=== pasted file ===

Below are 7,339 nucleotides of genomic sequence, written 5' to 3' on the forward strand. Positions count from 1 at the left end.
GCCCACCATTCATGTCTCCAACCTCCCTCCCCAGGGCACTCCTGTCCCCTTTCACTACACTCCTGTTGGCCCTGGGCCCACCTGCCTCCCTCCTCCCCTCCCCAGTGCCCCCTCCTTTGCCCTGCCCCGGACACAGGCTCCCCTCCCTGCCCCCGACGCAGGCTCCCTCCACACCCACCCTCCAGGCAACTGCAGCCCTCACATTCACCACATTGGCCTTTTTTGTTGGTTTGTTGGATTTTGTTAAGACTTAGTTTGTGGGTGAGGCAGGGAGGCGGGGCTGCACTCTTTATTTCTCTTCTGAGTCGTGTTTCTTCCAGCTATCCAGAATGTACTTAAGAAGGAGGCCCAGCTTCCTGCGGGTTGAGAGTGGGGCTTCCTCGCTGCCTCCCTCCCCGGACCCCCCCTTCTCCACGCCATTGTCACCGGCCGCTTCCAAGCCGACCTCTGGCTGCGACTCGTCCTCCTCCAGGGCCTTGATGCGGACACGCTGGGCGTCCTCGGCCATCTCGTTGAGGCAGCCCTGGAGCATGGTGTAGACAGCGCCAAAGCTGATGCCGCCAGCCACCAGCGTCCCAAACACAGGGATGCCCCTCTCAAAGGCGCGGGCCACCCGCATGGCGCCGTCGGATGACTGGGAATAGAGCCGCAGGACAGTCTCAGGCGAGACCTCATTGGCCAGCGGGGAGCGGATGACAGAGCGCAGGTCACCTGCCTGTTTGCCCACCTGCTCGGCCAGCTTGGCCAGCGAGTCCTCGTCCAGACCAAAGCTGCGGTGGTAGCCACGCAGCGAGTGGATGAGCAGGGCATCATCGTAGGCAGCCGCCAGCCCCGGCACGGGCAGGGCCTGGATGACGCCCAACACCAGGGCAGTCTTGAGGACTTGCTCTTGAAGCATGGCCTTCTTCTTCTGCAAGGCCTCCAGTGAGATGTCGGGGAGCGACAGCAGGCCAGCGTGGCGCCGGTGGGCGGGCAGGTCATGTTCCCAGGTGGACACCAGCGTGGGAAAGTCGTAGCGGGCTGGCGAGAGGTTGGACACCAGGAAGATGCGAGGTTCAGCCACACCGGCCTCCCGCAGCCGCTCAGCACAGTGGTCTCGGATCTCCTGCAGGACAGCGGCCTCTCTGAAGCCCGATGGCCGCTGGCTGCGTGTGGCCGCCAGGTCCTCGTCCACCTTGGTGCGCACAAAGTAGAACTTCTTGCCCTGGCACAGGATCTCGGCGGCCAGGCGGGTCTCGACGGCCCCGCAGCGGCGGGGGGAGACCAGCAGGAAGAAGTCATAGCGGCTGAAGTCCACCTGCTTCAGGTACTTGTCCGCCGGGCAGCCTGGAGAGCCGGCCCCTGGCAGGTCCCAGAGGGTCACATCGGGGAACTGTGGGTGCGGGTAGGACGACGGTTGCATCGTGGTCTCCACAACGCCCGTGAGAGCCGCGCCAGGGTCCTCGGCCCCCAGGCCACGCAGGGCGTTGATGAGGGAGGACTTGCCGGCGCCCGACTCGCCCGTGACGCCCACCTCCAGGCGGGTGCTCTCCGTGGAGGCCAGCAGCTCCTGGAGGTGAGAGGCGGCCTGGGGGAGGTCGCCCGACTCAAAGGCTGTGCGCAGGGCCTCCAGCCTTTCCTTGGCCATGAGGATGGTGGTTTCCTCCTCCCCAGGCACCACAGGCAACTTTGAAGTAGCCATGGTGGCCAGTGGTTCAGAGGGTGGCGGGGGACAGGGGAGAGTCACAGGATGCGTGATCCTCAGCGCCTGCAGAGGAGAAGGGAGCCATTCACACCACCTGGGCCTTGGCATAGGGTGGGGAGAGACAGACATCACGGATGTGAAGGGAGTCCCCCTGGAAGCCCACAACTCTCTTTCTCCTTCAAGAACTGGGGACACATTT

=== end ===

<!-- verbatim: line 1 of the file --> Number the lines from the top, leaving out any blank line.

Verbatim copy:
Below are 7,339 nucleotides of genomic sequence, written 5' to 3' on the forward strand. Positions count from 1 at the left end.